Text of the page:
Another inner-thigh flexibility strategy is to choose activities in which you use your body, particularly your lower extremities, in lengthening ways.

For example, the martial artist shown is likely getting an excellent stretch in his adductors while at the same time contracting and using these muscles. This may be because his lower extremity is extending out while he is bearing weight on it.

Activities that stretch your inner thigh include yoga, Pilates, dance, tai chi, and martial arts.

While the focus of this article has been limited inner-thigh stretches, remember to address the other hip muscles, as well. If you sit a lot during your day, releasing your quadriceps muscles is key.

Frequently Asked Questions

  • What causes tight inner thighs?

    There can be a number of causes for inner-thigh tightness. For example, a minor groin strain may be to blame. Being inactive or sitting for too long may also cause feelings of muscle tightness.

  • Why do my inner thighs hurt?

    Inner-thigh pain commonly results from trauma to the groin, such as from a strain or a hernia. Less common causes of inner-thigh pain include kidney stones, skin infections, and urinary tract infections.

  • What are good inner-thigh stretches for seniors?

    Older adults should perform stretches that are not too difficult or strenuous; you don't have to push beyond your limits to see results. The butterfly and seated inner-thigh stretch are two good inner-thigh stretches for seniors.

  • When is the best time for runners to do inner-thigh stretches?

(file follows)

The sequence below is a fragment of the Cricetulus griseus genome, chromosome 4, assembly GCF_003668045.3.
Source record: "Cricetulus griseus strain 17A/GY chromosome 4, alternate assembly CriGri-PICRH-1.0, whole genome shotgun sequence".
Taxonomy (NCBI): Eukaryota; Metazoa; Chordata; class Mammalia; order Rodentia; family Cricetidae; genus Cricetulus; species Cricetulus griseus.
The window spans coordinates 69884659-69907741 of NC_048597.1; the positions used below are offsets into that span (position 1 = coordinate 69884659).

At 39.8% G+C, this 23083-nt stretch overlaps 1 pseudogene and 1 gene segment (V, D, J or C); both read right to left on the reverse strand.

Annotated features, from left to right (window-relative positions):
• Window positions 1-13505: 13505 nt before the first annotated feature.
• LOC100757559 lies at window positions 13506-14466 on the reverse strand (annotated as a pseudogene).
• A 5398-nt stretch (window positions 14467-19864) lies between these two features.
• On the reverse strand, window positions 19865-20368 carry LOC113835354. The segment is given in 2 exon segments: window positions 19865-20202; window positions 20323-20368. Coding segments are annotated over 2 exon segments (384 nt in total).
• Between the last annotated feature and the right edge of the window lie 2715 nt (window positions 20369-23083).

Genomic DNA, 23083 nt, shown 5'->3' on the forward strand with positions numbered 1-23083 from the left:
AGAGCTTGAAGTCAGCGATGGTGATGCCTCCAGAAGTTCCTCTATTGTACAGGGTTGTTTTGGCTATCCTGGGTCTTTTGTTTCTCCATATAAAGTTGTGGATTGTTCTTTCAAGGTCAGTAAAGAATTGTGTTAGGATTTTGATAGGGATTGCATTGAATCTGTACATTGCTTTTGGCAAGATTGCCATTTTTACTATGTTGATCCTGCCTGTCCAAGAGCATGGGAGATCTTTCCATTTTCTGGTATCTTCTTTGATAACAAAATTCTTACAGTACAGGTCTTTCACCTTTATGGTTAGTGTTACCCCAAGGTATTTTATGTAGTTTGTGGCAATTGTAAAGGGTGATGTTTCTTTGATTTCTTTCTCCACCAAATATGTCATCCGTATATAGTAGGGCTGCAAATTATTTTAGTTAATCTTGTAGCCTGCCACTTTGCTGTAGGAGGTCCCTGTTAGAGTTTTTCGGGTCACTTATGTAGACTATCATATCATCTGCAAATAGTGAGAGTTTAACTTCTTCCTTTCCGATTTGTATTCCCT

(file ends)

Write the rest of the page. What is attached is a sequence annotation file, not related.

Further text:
It's best to perform dynamic stretches before running. One study showed that warming up with dynamic stretching was better at improving repeated-sprint performance than static or no stretching. Static stretching is ideal for after exercise, however.

  • Are inner-thigh stretches safe for those who are pregnant?

    Non-strenuous exercises and stretching are generally safe for those who are pregnant. Inner-thigh stretches that do not involve jerky, bouncy, or high-impact movements are recommended.

4 Sources
Verywell Health uses only high-quality sources, including peer-reviewed studies, to support the facts within our articles. Read our editorial process to learn more about how we fact-check and keep our content accurate, reliable, and trustworthy.
  1. Kett AR, Milani TL, Sichting F. Sitting for too long, moving too little: Regular muscle contractions can reduce muscle stiffness during prolonged periods of chair-sittingFront Sports Act Living. 2021;3:760533. doi:10.3389/fspor.2021.760533

  2. Penn Medicine. Groin pain.

  3. Zmijewski P, Lipinska P, Czajkowska A, Mróz A, Kapuściński P, Mazurek K. Acute effects of a static vs. a dynamic stretching warm-up on repeated-sprint performance in female handball playersJ Hum Kinet. 2020;72:161-172. doi:10.2478/hukin-2019-0043

  4. Office on Women's Health. Pregnancy: Staying healthy and safe.

By Anne Asher, CPT
Anne Asher, ACE-certified personal trainer, health coach, and orthopedic exercise specialist, is a back and neck pain expert.